Saturday, October 04, 2008

One Month to Go

With one month to go, Obama is looking stronger by the day, and pundits are no longer asking why he can't close the deal. Conservative columnist Charles Krauthammer contrasts McCain's erratic campaigning with Obama's steady cool:
You can't blame McCain. In an election in which all the fundamentals are working for the opposition, he feels he has to keep throwing long in order to keep hope alive. Nonetheless, his frenetic improvisation has perversely (for him) framed the rookie challenger favorably as calm, steady and cool.
Obama has focused on getting people comfortable with him since the beginning of his improbable campaign. There have been times in the campaign when anxious supporters have reached for the panic button, but Obama has charted a steady course:
When after the Republican convention Obama's poll numbers momentarily slipped behind McCain's, panicked Democrats urged him to get mad. He did precisely the opposite. He got calm.
While critics derided his reserved demeanor, Obama knew all along what he needed to do:
His one goal: Pass the Reagan '80 threshold. Be acceptable, be cool, be reassuring.
Barack Obama has broken the 50 percent barrier in recent polls by doing just that. The McCain campaign hopes to break into that cool by going all negative, all the time:
Sen. John McCain and his Republican allies are readying a newly aggressive assault on Sen. Barack Obama's character, believing that to win in November they must shift the conversation back to questions about the Democrat's judgment, honesty and personal associations, several top Republicans said.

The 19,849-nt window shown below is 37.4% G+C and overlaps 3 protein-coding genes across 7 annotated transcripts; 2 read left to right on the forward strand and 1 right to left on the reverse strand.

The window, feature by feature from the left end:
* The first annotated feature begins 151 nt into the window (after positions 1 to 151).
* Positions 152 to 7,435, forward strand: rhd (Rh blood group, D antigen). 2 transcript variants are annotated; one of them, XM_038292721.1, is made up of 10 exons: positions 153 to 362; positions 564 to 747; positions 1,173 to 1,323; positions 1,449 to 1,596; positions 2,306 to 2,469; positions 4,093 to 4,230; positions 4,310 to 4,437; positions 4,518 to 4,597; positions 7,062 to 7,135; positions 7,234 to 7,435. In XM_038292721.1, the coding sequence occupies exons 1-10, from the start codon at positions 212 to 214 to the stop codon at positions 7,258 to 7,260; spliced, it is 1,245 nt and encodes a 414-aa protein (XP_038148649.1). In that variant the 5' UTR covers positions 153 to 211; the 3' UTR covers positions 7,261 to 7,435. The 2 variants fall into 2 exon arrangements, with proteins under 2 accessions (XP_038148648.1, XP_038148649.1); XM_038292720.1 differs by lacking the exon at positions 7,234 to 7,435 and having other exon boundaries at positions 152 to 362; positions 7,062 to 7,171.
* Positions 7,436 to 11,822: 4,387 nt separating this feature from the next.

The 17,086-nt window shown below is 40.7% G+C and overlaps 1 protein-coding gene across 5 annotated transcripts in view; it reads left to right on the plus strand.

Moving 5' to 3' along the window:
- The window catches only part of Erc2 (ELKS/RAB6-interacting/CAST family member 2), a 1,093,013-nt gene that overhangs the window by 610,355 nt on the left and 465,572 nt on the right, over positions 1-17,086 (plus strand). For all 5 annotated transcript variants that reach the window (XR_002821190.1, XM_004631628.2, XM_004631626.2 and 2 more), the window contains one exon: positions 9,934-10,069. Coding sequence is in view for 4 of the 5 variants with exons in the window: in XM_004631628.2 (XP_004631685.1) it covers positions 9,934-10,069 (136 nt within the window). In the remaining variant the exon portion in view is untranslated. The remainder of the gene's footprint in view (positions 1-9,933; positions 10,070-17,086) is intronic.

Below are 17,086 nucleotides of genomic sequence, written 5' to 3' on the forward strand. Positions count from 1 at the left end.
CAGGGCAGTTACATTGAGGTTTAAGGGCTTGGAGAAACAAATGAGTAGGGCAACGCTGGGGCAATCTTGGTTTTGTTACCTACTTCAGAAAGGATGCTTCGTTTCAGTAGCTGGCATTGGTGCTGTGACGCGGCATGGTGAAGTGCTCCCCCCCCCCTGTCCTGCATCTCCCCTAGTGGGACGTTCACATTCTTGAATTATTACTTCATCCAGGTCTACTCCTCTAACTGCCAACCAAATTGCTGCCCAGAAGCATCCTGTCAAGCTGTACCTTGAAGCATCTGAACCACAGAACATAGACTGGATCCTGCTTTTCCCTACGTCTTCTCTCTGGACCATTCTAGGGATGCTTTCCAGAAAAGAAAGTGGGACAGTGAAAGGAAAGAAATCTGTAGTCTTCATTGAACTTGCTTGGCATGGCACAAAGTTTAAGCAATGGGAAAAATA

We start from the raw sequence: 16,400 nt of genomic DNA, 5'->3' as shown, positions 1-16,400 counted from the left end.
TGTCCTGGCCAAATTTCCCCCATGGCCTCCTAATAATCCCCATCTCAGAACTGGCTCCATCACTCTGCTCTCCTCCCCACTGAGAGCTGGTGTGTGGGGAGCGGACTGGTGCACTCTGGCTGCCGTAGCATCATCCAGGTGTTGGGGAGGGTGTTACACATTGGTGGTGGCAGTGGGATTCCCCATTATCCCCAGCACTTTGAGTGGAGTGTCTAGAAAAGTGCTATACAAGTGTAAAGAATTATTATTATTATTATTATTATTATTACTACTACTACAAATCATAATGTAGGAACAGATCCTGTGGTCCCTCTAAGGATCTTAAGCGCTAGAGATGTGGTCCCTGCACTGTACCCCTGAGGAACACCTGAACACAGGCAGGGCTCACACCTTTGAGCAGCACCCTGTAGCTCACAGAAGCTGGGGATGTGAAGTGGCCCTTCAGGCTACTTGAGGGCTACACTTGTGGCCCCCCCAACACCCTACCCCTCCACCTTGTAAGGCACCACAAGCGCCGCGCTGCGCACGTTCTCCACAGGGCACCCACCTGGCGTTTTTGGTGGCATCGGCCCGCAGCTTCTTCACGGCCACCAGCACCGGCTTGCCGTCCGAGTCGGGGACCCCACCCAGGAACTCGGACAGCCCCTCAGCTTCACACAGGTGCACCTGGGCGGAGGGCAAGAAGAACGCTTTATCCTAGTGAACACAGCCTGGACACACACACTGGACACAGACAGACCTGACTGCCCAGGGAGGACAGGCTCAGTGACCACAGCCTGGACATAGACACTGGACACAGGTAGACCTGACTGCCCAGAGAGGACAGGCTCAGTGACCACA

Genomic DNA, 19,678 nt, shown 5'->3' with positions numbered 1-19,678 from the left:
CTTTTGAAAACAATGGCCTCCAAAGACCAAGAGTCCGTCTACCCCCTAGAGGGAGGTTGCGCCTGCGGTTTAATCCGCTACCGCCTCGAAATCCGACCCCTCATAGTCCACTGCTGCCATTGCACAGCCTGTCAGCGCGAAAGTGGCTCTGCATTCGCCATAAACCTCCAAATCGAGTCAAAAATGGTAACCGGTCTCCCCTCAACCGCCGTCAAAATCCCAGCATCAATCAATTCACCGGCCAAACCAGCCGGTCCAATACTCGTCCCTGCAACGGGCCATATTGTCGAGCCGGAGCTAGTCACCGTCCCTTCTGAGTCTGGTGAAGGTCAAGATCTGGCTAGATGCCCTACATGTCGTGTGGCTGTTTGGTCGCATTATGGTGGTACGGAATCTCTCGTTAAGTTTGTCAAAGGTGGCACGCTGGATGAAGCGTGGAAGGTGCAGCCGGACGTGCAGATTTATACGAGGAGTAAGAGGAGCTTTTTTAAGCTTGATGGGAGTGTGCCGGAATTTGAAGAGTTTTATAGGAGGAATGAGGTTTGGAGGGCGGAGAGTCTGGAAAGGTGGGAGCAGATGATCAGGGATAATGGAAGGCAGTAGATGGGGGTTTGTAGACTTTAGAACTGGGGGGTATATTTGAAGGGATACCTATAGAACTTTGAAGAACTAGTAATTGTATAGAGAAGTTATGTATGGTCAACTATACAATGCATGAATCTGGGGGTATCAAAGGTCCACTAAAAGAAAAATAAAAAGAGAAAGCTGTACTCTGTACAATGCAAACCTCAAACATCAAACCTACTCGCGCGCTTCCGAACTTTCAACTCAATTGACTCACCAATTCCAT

With just a month to go until Election Day, McCain's team has decided that its emphasis on the senator's biography as a war hero, experienced lawmaker and straight-talking maverick is insufficient to close a growing gap with Obama. The Arizonan's campaign is also eager to move the conversation away from the economy, an issue that strongly favors Obama and has helped him to a lead in many recent polls.
Can a relentlessly negative campaign work? First McCain has to divert people's attention away from the economic news as problems in the financial system have spread to automakers, students seeking college loans, issuers of municipal bonds, and now the State of California.
Second, it's hard to bring for McCain to bring opponent down a few notches while restoring the luster to his already tarnished reputation as a bipartisan maverick. It's hard to do both in the short time left.
Third, while the McCain campaign is trying to shift attention to Obama's character, voters increasingly like what they see. Obama and Biden enjoy strong net favorable ratings in the polls, while McCain and Palin's net favorables have slipped into negative territory. The McCain campaign will have a lot of scorched earth to cover in the next month if they want to turn this around.


Anonymous Anonymous said...

This comment has been removed by a blog administrator.

6:22 PM, October 06, 2008  
Blogger Tom Noyes said...

I have deleted the previous comment, which blamed most of America's past and future problems on a particular ethnic group.

6:58 PM, October 06, 2008  

Post a Comment

<< Home